Will I be carrying all my luggage on the motorcycle?

No. Despite what you see in some of the photos on this website, which were taken by Gonçalo, our travel leader/facilitator in his travels across the Himalayas, your luggage will be taken in our support vehicle, which also carries the spare parts and the mechanics. Besides a small and light backpack with hydration pack (strongly advised), where you should also carry your passport, cards, cash, camera and other important equipment, the rest of your luggage is taken care of, so you can travel lighter, and enjoy the ride.

What kind of Travel Insurance do I need?

You should have a Travel Insurance that includes riding a rental motorcycle in India, as well as medical expenses and emergency evacuation. It has to cover your entire period of travel. Our advice is to check World Nomads (www.worldnomads.com - contact us after registering, for a discount code).

 

What about riding in India, isn’t it dangerous?

Driving in India is for most westerners more challenging than any average country in the west. The rules are sometimes a bit more loose than in other countries, so one has to be extra mindful and careful when riding, specially in areas of dense traffic, such as Chandigarh, and the road from Chandigarh to Manali.

After Manali, the roads will have less traffic, circulation naturally happens slower, but full presence will be required as mountain roads are in themselves challenging and not guarded for most of the journey. We will however drive consciously, quite slowly in many parts, and stop regularly for short rest pauses.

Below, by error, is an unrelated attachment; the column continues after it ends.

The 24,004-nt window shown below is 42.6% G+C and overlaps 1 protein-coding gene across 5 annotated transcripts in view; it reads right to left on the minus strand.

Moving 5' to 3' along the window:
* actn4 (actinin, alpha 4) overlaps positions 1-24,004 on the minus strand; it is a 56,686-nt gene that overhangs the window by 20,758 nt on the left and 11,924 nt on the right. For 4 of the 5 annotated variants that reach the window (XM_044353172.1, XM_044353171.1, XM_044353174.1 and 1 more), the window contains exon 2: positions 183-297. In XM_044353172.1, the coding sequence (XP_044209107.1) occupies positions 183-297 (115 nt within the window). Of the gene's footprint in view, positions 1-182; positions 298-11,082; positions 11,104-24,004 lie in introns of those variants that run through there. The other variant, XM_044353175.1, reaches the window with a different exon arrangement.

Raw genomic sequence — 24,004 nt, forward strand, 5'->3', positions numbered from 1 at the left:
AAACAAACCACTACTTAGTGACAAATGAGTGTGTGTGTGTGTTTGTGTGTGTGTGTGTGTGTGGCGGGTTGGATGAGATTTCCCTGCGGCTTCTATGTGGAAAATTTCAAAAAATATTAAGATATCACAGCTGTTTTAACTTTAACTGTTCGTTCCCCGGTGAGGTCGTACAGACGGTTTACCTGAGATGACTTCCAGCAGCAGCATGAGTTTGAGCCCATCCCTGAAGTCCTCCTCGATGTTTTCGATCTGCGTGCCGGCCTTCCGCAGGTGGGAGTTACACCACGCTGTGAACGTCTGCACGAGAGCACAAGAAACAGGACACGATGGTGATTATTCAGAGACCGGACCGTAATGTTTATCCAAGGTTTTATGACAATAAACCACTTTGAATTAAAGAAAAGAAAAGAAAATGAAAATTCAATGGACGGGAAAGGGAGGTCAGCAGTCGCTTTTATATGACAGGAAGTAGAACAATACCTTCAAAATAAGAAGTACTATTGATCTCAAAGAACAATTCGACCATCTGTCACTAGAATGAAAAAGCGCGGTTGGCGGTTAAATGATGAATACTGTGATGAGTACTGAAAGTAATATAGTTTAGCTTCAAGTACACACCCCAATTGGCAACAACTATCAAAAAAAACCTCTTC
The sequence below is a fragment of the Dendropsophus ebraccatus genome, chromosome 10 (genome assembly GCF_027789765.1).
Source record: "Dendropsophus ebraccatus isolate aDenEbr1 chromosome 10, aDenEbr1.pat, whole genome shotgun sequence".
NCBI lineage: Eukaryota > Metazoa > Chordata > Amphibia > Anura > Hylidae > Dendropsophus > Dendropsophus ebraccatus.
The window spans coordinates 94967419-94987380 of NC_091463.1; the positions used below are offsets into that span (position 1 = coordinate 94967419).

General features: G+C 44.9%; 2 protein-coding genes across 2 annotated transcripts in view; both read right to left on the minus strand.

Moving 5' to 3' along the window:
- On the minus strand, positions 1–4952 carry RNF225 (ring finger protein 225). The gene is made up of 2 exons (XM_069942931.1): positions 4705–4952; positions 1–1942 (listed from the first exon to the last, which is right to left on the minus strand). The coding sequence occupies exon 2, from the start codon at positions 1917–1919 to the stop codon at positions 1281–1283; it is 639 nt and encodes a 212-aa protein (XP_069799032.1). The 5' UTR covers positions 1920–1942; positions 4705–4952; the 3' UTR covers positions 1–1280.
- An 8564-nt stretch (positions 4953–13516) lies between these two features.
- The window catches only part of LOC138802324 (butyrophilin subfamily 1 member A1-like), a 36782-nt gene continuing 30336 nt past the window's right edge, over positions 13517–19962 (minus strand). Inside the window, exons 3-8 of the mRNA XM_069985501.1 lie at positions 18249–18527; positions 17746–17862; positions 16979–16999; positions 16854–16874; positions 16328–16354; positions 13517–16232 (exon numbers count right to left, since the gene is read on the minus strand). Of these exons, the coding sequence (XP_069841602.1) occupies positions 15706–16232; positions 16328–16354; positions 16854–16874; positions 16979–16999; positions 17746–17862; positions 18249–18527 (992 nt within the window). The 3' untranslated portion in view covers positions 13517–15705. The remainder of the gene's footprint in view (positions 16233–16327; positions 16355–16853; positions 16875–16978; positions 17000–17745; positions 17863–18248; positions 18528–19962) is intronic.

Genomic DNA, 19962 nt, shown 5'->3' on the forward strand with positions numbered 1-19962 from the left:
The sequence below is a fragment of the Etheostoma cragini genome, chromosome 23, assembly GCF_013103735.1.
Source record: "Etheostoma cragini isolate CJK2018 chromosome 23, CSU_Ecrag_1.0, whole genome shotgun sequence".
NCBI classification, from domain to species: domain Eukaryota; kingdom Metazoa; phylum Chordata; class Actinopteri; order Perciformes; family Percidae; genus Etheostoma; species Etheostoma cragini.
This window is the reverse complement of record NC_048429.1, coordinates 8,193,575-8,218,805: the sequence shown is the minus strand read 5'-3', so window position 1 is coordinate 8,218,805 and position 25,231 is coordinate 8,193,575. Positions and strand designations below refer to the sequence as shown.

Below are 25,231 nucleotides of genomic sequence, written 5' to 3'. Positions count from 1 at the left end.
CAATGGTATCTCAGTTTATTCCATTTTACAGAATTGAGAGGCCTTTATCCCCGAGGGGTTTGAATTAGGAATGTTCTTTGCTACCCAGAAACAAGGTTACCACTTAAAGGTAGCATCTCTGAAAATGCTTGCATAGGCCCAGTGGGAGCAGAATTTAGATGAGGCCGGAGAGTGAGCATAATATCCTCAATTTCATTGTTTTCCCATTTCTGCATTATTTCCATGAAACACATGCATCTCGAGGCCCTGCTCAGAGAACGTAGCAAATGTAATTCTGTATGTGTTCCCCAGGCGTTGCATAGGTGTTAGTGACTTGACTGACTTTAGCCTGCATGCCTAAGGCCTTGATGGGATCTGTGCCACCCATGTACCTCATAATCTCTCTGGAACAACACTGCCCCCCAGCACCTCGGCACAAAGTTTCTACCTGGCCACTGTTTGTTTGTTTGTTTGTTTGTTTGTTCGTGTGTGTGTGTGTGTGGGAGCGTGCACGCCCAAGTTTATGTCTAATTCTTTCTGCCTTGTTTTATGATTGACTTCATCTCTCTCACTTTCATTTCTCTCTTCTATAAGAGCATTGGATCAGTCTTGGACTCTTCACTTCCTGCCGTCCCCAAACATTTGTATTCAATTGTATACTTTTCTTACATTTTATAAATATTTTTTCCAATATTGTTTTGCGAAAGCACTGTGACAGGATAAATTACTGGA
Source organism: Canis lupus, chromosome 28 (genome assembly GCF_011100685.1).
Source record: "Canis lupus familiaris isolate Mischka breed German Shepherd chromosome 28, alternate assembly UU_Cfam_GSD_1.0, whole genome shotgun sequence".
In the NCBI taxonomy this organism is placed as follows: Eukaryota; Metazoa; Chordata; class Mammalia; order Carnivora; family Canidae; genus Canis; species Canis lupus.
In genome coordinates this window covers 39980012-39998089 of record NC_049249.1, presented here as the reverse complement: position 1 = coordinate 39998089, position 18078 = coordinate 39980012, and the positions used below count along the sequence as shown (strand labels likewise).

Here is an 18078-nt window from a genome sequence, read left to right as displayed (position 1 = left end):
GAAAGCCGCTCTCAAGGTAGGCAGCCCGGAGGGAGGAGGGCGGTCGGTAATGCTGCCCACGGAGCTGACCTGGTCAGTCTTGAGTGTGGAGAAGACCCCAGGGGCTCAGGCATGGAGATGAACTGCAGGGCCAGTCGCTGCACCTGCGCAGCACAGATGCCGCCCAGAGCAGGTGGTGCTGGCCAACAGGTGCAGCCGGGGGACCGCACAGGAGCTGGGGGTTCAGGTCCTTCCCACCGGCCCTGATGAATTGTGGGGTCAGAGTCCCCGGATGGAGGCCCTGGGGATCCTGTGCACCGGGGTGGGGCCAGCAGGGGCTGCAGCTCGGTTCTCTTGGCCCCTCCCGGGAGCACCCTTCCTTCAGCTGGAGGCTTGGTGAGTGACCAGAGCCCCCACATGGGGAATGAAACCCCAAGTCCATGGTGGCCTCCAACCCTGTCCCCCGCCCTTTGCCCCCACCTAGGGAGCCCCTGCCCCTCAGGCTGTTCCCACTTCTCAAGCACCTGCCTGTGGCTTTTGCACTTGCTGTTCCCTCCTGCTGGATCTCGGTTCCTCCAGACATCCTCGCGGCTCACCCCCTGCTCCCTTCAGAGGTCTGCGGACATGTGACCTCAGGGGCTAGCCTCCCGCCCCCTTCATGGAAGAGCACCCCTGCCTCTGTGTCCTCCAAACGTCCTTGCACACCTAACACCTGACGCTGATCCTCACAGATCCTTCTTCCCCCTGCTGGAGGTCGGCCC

What happens in case of a medical emergency on the ride?

Transportation to the nearest hospital will be arranged immediately, if needed. We do carry a first-aid kit and have first responder skills.

Are the motorcycles insured?

Rental motorcycles in India are covered under third-party insurance only. This means they don’t cover accidental damages caused by reckless driving, like off road or excess speed. Although we do not charge you for an extra deposit, as some agencies do, we consciously trust that you will, in good faith, cover the cost of any major damage, caused by you, in the course of this journey.

 

 What kind of motorcycle gear should I bring for this journey?

Riding jacket and pants - protected, waterproof, wind stopper. Riding boots, helmet, sunglasses and gloves. Thermal inner wear is strongly advised, as we might find snow and some cold on the way. Rain gear, although not compulsory, is also advised.